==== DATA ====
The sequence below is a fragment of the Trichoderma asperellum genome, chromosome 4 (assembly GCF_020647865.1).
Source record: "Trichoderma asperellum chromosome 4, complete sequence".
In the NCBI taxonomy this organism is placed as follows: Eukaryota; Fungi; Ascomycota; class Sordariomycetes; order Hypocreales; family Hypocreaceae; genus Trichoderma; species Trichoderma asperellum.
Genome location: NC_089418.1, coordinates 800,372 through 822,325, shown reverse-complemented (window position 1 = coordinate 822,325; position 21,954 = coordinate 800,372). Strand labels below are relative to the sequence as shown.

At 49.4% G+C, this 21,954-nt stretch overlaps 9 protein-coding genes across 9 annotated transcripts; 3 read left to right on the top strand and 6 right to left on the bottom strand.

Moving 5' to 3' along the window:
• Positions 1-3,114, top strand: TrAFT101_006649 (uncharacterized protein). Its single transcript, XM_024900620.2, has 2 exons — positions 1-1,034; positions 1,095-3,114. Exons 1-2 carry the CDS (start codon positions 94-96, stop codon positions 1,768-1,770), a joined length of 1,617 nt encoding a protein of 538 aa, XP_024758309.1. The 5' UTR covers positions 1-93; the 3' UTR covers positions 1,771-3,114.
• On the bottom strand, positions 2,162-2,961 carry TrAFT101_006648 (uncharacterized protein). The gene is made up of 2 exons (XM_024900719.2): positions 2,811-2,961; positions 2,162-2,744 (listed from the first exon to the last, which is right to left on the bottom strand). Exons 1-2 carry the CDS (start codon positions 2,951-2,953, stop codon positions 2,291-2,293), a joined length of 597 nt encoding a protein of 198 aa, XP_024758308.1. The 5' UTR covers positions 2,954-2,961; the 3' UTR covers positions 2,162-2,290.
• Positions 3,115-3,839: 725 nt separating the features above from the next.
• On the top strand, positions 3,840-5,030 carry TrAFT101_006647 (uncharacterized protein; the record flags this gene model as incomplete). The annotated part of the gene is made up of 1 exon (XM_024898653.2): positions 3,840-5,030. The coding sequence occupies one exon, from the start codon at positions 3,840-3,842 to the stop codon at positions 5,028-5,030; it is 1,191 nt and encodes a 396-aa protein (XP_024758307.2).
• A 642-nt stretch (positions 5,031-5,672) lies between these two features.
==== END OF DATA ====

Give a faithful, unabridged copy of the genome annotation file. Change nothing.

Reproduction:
The sequence below is a fragment of the Trichoderma asperellum genome, chromosome 4 (assembly GCF_020647865.1).
Source record: "Trichoderma asperellum chromosome 4, complete sequence".
In the NCBI taxonomy this organism is placed as follows: Eukaryota; Fungi; Ascomycota; class Sordariomycetes; order Hypocreales; family Hypocreaceae; genus Trichoderma; species Trichoderma asperellum.
Genome location: NC_089418.1, coordinates 800,372 through 822,325, shown reverse-complemented (window position 1 = coordinate 822,325; position 21,954 = coordinate 800,372). Strand labels below are relative to the sequence as shown.

At 49.4% G+C, this 21,954-nt stretch overlaps 9 protein-coding genes across 9 annotated transcripts; 3 read left to right on the top strand and 6 right to left on the bottom strand.

Moving 5' to 3' along the window:
• Positions 1-3,114, top strand: TrAFT101_006649 (uncharacterized protein). Its single transcript, XM_024900620.2, has 2 exons — positions 1-1,034; positions 1,095-3,114. Exons 1-2 carry the CDS (start codon positions 94-96, stop codon positions 1,768-1,770), a joined length of 1,617 nt encoding a protein of 538 aa, XP_024758309.1. The 5' UTR covers positions 1-93; the 3' UTR covers positions 1,771-3,114.
• On the bottom strand, positions 2,162-2,961 carry TrAFT101_006648 (uncharacterized protein). The gene is made up of 2 exons (XM_024900719.2): positions 2,811-2,961; positions 2,162-2,744 (listed from the first exon to the last, which is right to left on the bottom strand). Exons 1-2 carry the CDS (start codon positions 2,951-2,953, stop codon positions 2,291-2,293), a joined length of 597 nt encoding a protein of 198 aa, XP_024758308.1. The 5' UTR covers positions 2,954-2,961; the 3' UTR covers positions 2,162-2,290.
• Positions 3,115-3,839: 725 nt separating the features above from the next.
• On the top strand, positions 3,840-5,030 carry TrAFT101_006647 (uncharacterized protein; the record flags this gene model as incomplete). The annotated part of the gene is made up of 1 exon (XM_024898653.2): positions 3,840-5,030. The coding sequence occupies one exon, from the start codon at positions 3,840-3,842 to the stop codon at positions 5,028-5,030; it is 1,191 nt and encodes a 396-aa protein (XP_024758307.2).
• A 642-nt stretch (positions 5,031-5,672) lies between these two features.